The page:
Speed Skater Alyson Charles: “I Consider Myself Lucky”

Short track speed skater Alyson Charles, who is competing at the Beijing 2022 Olympics, shares her experience with body image issues in elite sports.

We used to get weighed in front of the entire team. That was an issue. When I first started competing as part of the national senior team in 2018, I had to get on a scale every day prior to a competition and write down my weight. We all did. That sheet of paper was visible to the whole team. It was a very uncomfortable practice. I remember at one point, I realized I was heavier than two of the men.

Body image, and the pressure to look a certain way, isn’t talked about in speed skating. I’ve never been asked about it in an interview before, but it’s something that affects many athletes.

Speed skaters tend to have huge thighs and a small upper body. I started speed skating at age five, and at times, because of the way my body developed because of my sport, I felt like I wasn’t feminine enough or I was too muscular. As a teenager, I saw girls at school and my teammates developing breasts and hips. I had none of that. It made me feel self-conscious, almost like less of a woman—especially because in skating, there’s no way to cover up. Our skin-tight suits show everything.

For a long time, the South Korean short track speed skaters were absolutely dominant. Most of their athletes were really slim, and that became the unofficial goal. When I got to higher levels of competition, the pressure to be lean intensified. If it was getting close to competition and I saw that I had gained weight, I would feel anxious. It could’ve just been that I drank more water that morning or didn’t go to the bathroom right before testing. But in my mind, I worried that a few added kilos might slow me down. Or maybe that extra weight would let my team down because in relays we physically push each other.

Looking back, it’s easy to see how practices like seeing the weights of all your teammates can make you self-conscious. I’ve had moments where I compare myself to other skaters, thinking, if I had less body fat or if I had a six-pack like hers, maybe I would be stronger. I consider myself lucky to have always been surrounded by a good group of professionals and teammates. I never got offhand remarks from them about my weight or my physical appearance.

In fact, talking to other athletes, either from my sport or in other sports, helped me feel less alone. They struggled with the same pressures and self-consciousness that I did. Other speed skaters have told me about coaches that really focused on their weight, even though they ate well.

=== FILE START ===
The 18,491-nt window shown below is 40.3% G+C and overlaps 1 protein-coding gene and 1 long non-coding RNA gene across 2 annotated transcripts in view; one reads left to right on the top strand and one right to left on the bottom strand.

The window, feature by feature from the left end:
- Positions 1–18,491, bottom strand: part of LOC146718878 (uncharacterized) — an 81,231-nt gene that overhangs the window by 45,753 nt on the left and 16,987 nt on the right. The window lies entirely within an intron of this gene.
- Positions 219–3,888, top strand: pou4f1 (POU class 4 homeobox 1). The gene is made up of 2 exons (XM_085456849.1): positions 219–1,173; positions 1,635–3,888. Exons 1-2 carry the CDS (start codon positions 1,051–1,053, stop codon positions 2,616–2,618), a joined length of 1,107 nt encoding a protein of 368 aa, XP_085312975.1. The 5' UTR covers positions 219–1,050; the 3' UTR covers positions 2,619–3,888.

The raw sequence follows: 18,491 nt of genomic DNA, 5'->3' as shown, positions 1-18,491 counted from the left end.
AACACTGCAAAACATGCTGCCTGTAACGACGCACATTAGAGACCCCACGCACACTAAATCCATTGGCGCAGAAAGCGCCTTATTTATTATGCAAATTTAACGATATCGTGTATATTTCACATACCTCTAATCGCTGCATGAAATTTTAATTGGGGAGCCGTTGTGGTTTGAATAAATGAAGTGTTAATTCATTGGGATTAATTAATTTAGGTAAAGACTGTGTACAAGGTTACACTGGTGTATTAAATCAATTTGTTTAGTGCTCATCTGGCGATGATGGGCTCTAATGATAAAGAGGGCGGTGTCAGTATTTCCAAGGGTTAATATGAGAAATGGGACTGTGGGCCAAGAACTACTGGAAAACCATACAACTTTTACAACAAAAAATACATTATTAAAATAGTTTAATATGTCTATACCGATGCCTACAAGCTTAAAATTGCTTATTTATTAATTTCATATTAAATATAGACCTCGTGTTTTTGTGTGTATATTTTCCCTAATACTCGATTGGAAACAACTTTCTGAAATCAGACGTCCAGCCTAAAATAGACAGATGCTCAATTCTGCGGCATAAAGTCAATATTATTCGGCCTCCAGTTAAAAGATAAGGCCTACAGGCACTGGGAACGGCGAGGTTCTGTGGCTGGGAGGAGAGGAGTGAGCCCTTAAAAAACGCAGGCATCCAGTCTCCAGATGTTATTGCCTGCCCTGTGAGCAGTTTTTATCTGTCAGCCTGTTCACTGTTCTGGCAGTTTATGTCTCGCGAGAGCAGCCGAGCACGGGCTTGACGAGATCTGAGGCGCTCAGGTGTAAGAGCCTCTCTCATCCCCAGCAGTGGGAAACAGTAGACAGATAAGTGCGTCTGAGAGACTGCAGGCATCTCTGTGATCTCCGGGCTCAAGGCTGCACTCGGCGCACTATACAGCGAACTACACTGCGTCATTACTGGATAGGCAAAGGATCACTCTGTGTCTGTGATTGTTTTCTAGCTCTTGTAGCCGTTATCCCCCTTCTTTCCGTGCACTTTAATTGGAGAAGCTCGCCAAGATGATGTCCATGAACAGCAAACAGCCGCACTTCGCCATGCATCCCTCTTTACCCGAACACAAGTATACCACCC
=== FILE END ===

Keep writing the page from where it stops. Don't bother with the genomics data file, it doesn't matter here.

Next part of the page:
A former figure skater, who is also Black, told me about the discrimination she faced from judges. She had to work harder and be better to make it. Thankfully, I didn’t feel like that in my sport. Everything’s objective, you either finish first or you don’t.

When I made the national team, I started to realize that different body types can be successful in speed skating. I saw other girls who were tall like me, and had figures like mine, in my sport—and it helped me feel normal. With athletes from Europe, the U.S. and Canada excelling in short track, the podium at the world championships and even the Olympics is much more diverse now in terms of body shape and weight. We are starting to see that athletes don’t have to be small and skinny to win.

There have also been changes with how we train. Women on the speed skating team spoke up about how uncomfortable being weighed, and the public recording, made them feel. Now, we still get weighed, but our numbers are kept private. And the coaches are not allowed to comment on the numbers anymore. That input is reserved for the dietitians and nutritionists we work with.

It’s heavy to carry around these insecurities and I feel that a lot of young girls that are in elite sports are going through that. For myself, as I grew older, I understood that I am perfect the way I am. My physical appearance doesn’t define me because I know what I am capable of. I am strong.

This essay is part of Best Health’s Body Talk package exploring the issue of body image in elite sports. Read more about the experiences of current and former Winter Olympians and Paralympians, and what is being done to make sports a safer space for all athletes, here: 

“Fat Doesn’t Fly”: Inside the Culture of Body Shaming in Figure Skating

Paralympian Brittany Hudak: “I Didn’t Think About Body Image Until I Became an Elite Athlete”

Bobsledder Cynthia Appiah: “I Looked Phenomenal, but I Felt Absolutely Terrible”

Alpine Skier Erin Mielzynski: “I Was Just Trying To Be Perfect”

Olympic Legend Catriona Le May Doan: “I Worried About How People Viewed Me My Whole Career”

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Originally Published in Best Health Canada